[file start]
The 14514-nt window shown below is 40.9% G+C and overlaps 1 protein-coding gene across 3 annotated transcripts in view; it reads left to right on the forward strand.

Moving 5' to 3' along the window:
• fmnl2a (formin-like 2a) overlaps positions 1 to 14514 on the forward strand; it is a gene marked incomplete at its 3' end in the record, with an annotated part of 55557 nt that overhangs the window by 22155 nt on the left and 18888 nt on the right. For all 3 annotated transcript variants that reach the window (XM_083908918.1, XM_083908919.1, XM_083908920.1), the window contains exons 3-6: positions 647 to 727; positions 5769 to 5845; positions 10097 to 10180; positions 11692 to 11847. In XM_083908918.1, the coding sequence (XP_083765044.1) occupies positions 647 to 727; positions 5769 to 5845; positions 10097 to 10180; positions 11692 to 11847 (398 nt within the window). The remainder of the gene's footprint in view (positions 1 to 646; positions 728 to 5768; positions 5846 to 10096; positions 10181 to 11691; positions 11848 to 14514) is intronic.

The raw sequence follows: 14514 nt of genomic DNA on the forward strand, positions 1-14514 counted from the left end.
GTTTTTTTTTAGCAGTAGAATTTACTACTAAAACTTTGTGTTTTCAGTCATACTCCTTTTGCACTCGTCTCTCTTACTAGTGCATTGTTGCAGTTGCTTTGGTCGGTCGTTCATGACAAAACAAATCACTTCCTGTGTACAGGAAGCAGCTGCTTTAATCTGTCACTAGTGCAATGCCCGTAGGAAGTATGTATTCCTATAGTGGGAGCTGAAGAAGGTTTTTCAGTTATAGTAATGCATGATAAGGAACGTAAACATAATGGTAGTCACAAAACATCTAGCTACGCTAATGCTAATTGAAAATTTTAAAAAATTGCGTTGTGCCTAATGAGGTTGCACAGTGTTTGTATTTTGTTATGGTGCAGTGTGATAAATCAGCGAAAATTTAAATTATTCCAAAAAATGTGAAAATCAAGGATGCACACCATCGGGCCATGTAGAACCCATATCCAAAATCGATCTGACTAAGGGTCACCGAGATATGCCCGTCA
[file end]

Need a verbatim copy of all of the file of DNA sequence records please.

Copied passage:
The 14514-nt window shown below is 40.9% G+C and overlaps 1 protein-coding gene across 3 annotated transcripts in view; it reads left to right on the forward strand.

Moving 5' to 3' along the window:
• fmnl2a (formin-like 2a) overlaps positions 1 to 14514 on the forward strand; it is a gene marked incomplete at its 3' end in the record, with an annotated part of 55557 nt that overhangs the window by 22155 nt on the left and 18888 nt on the right. For all 3 annotated transcript variants that reach the window (XM_083908918.1, XM_083908919.1, XM_083908920.1), the window contains exons 3-6: positions 647 to 727; positions 5769 to 5845; positions 10097 to 10180; positions 11692 to 11847. In XM_083908918.1, the coding sequence (XP_083765044.1) occupies positions 647 to 727; positions 5769 to 5845; positions 10097 to 10180; positions 11692 to 11847 (398 nt within the window). The remainder of the gene's footprint in view (positions 1 to 646; positions 728 to 5768; positions 5846 to 10096; positions 10181 to 11691; positions 11848 to 14514) is intronic.

The raw sequence follows: 14514 nt of genomic DNA on the forward strand, positions 1-14514 counted from the left end.
GTTTTTTTTTAGCAGTAGAATTTACTACTAAAACTTTGTGTTTTCAGTCATACTCCTTTTGCACTCGTCTCTCTTACTAGTGCATTGTTGCAGTTGCTTTGGTCGGTCGTTCATGACAAAACAAATCACTTCCTGTGTACAGGAAGCAGCTGCTTTAATCTGTCACTAGTGCAATGCCCGTAGGAAGTATGTATTCCTATAGTGGGAGCTGAAGAAGGTTTTTCAGTTATAGTAATGCATGATAAGGAACGTAAACATAATGGTAGTCACAAAACATCTAGCTACGCTAATGCTAATTGAAAATTTTAAAAAATTGCGTTGTGCCTAATGAGGTTGCACAGTGTTTGTATTTTGTTATGGTGCAGTGTGATAAATCAGCGAAAATTTAAATTATTCCAAAAAATGTGAAAATCAAGGATGCACACCATCGGGCCATGTAGAACCCATATCCAAAATCGATCTGACTAAGGGTCACCGAGATATGCCCGTCA